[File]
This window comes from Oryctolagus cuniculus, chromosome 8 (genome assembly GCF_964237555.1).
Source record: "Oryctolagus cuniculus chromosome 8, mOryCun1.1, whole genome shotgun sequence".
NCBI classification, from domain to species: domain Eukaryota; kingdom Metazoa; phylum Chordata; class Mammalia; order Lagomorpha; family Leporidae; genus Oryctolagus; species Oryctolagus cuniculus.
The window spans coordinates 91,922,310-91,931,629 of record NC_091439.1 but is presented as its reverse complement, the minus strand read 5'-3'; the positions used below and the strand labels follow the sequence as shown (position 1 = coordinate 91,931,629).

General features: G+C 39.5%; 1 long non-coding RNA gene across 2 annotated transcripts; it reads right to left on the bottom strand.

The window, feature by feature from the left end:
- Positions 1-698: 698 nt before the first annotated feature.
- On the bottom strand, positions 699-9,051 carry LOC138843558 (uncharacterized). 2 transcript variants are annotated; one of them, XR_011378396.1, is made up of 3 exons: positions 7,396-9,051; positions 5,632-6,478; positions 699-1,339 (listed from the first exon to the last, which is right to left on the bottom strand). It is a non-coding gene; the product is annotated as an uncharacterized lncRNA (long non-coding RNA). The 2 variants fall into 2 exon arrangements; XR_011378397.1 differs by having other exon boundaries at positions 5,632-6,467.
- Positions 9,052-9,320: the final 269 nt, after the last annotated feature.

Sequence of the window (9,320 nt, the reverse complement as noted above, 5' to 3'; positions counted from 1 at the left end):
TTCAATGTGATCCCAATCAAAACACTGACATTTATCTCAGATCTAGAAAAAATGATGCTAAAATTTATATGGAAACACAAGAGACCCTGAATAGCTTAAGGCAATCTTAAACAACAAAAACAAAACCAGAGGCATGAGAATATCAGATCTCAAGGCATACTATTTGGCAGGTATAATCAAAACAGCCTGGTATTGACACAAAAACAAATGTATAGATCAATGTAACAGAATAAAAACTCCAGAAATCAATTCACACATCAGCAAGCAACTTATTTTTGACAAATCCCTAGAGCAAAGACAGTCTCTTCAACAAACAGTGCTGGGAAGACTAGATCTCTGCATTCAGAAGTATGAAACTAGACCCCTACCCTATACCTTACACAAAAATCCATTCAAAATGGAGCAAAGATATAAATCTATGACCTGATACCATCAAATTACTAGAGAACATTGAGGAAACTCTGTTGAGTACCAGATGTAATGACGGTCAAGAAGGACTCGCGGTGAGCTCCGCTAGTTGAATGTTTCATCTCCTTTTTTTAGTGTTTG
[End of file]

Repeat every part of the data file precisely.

This window comes from Oryctolagus cuniculus, chromosome 8 (genome assembly GCF_964237555.1).
Source record: "Oryctolagus cuniculus chromosome 8, mOryCun1.1, whole genome shotgun sequence".
NCBI classification, from domain to species: domain Eukaryota; kingdom Metazoa; phylum Chordata; class Mammalia; order Lagomorpha; family Leporidae; genus Oryctolagus; species Oryctolagus cuniculus.
The window spans coordinates 91,922,310-91,931,629 of record NC_091439.1 but is presented as its reverse complement, the minus strand read 5'-3'; the positions used below and the strand labels follow the sequence as shown (position 1 = coordinate 91,931,629).

General features: G+C 39.5%; 1 long non-coding RNA gene across 2 annotated transcripts; it reads right to left on the bottom strand.

The window, feature by feature from the left end:
- Positions 1-698: 698 nt before the first annotated feature.
- On the bottom strand, positions 699-9,051 carry LOC138843558 (uncharacterized). 2 transcript variants are annotated; one of them, XR_011378396.1, is made up of 3 exons: positions 7,396-9,051; positions 5,632-6,478; positions 699-1,339 (listed from the first exon to the last, which is right to left on the bottom strand). It is a non-coding gene; the product is annotated as an uncharacterized lncRNA (long non-coding RNA). The 2 variants fall into 2 exon arrangements; XR_011378397.1 differs by having other exon boundaries at positions 5,632-6,467.
- Positions 9,052-9,320: the final 269 nt, after the last annotated feature.

Sequence of the window (9,320 nt, the reverse complement as noted above, 5' to 3'; positions counted from 1 at the left end):
TTCAATGTGATCCCAATCAAAACACTGACATTTATCTCAGATCTAGAAAAAATGATGCTAAAATTTATATGGAAACACAAGAGACCCTGAATAGCTTAAGGCAATCTTAAACAACAAAAACAAAACCAGAGGCATGAGAATATCAGATCTCAAGGCATACTATTTGGCAGGTATAATCAAAACAGCCTGGTATTGACACAAAAACAAATGTATAGATCAATGTAACAGAATAAAAACTCCAGAAATCAATTCACACATCAGCAAGCAACTTATTTTTGACAAATCCCTAGAGCAAAGACAGTCTCTTCAACAAACAGTGCTGGGAAGACTAGATCTCTGCATTCAGAAGTATGAAACTAGACCCCTACCCTATACCTTACACAAAAATCCATTCAAAATGGAGCAAAGATATAAATCTATGACCTGATACCATCAAATTACTAGAGAACATTGAGGAAACTCTGTTGAGTACCAGATGTAATGACGGTCAAGAAGGACTCGCGGTGAGCTCCGCTAGTTGAATGTTTCATCTCCTTTTTTTAGTGTTTG